Yang Jianjun travelled to Beijing this week from his native Shandong Province to find his younger brother Yang Jianli, an outspoken, U.S.-based dissident who was detained six weeks ago and has not been heard from since.
But he was leaving on Saturday frustrated, empty-handed, and out of options.
His fruitless trip highlights a criminal justice system analysts say is rife with loopholes that often leaves suspects incommunicado in detention or jail for months without charges, and baffling for those trying to seek recourse.
The older Yang left no stone unturned in his search for his brother, who was black-listed after the 1989 democracy protests and has been barred from entering China since then.
Yang Jianli was caught on April 26 in southern China after entering on a friend’s passport and travelling around the country for a week with a fake identification card. In May, China’s Foreign Ministry said he was in custody and being investigated.
Yang Jianjun decided to come to Beijing shortly after his brother’s wife, a U.S.-citizen who has consistently been denied Chinese visas, was turned away at Beijing airport late last month when she tried to enter the country to search for her husband.
Earlier this week, he hit the ministries of Public Security, State Security and Foreign Affairs for information, but was turned away by officials who said they had no knowledge of Yang Jianli’s whereabouts and refused to pass a request for information to higher offices.
“They were supposed to notify family within 24 hours of the arrest. All I want to do is find out where he is and then hire a lawyer to look into his case,” Yang Jianjun, who has been a Communist Party member for some 20 years, told Reuters.
“It’s my right and I haven’t broken any laws, so I’m not afraid,” he said. “If the government ultimately finds that he committed a crime, then so be it. That’s for them to decide.”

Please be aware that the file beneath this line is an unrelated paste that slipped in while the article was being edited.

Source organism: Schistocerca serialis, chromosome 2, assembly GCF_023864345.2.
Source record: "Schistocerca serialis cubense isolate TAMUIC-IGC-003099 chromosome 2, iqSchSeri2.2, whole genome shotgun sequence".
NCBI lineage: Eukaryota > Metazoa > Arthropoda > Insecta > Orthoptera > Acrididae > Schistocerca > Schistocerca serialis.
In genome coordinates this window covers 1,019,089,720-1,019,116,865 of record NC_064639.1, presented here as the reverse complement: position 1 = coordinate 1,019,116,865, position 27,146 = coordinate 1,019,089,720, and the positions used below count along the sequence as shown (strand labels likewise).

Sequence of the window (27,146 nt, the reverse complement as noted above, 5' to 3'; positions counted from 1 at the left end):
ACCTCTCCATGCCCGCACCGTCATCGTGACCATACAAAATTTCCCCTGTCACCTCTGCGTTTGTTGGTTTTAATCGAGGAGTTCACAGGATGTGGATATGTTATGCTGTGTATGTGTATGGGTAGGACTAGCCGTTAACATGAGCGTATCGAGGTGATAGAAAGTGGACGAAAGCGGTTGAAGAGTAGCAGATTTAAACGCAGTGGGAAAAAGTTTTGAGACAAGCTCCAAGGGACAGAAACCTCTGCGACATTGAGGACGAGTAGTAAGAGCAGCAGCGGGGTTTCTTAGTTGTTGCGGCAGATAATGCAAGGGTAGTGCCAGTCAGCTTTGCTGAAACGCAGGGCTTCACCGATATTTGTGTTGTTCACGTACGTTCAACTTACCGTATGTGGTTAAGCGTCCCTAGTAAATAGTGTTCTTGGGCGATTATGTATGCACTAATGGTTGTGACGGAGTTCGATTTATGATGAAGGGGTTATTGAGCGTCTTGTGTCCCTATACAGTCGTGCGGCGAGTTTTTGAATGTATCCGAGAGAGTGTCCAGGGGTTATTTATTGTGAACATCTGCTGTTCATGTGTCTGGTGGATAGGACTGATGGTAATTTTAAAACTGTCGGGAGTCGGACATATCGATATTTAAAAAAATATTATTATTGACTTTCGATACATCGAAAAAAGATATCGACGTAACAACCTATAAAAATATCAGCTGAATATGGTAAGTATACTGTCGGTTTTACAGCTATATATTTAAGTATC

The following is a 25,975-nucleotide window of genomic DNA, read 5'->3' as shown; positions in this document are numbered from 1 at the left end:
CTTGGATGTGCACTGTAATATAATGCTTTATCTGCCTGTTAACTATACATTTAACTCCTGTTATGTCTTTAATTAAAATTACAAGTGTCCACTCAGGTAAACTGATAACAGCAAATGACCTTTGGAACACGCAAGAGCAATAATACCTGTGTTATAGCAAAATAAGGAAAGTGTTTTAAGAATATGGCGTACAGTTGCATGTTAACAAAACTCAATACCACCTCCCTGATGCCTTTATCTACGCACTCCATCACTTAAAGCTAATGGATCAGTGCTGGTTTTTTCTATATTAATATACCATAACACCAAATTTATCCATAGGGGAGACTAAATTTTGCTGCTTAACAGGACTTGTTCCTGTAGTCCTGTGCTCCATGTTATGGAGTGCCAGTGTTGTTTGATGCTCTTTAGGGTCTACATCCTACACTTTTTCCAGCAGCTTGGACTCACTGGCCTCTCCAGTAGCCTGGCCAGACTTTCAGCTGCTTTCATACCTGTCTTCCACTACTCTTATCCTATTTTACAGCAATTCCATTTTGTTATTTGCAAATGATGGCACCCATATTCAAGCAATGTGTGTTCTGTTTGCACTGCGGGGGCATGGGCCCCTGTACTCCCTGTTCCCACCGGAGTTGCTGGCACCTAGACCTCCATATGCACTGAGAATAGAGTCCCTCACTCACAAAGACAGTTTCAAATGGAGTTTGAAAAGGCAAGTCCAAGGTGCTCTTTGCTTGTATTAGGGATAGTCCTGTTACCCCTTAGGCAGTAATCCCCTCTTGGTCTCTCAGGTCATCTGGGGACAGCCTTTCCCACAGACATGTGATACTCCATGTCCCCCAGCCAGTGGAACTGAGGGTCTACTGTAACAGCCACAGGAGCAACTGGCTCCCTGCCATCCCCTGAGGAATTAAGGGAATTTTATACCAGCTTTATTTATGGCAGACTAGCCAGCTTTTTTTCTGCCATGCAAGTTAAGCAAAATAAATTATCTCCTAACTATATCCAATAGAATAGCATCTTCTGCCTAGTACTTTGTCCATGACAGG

A Beijing lawyer who was considering taking up the case told Yang Jianjun he could not do anything without knowing where his brother was.
Cases such as Yang Jianli’s are not uncommon, says Jerome Cohen, an expert in Chinese law who has helped several U.S.-based academics and business people who have run into trouble in China.
“They (the police) often do not give the notice that they are supposed to give and they often deny the right that the suspect normally has to see a lawyer right away,” Cohen said.
Last year when another U.S.-based scholar, Gao Zhan, was arrested, nobody knew where she was for three weeks, Cohen said by telephone from New York.
Another example has been the detention for the past five weeks of Beijing-based lawyer Zhang Jianzhong, who headed the section of the Beijing lawyer’s association responsible for protecting criminal defense lawyers, Cohen said.
“They gave notice to his law firm that he was detained and why, but they have denied him access to a lawyer without giving him any reason,” Cohen said.
Police have only said they were investigating Zhang for having given false evidence, he said.
In cases involving state secrets, police can deny a suspect access to a lawyer, Cohen said, but that right was frequently stretched to cover a broad range of cases.
Sometimes the police simply give no reason for lengthy detentions, he said.
If there is anything Yang Jianli’s family and friends can take solace in while they wait for news it is precedent.
Beijing has a record of deporting high-profile dissidents, often on face-saving medical grounds, after convicting them and slapping them with hefty prison terms.
Gao Zhan was allowed to leave on medical parole two days after being sentenced to 10 years for spying.
In 1998, Wang Bingzhang, a pro-democracy activist living in the United States, sneaked into China, was arrested after a nationwide manhunt and later expelled.
And in 1995 renowned dissident Harry Wu, who spent 19 years in Chinese prison camps, was arrested trying to enter China and expelled after being sentenced to 15 years in jail for spying.
Experts say U.S. pressure has helped secure the release from jail and deportation of them and other Chinese dissidents.
The case of Yang, who heads the Boston-based Foundation for China in the 21st Century, which he says is an independent think tank that advocates non-violence and democracy in China, would be on the radar screens of the U.S. State Department, Cohen said.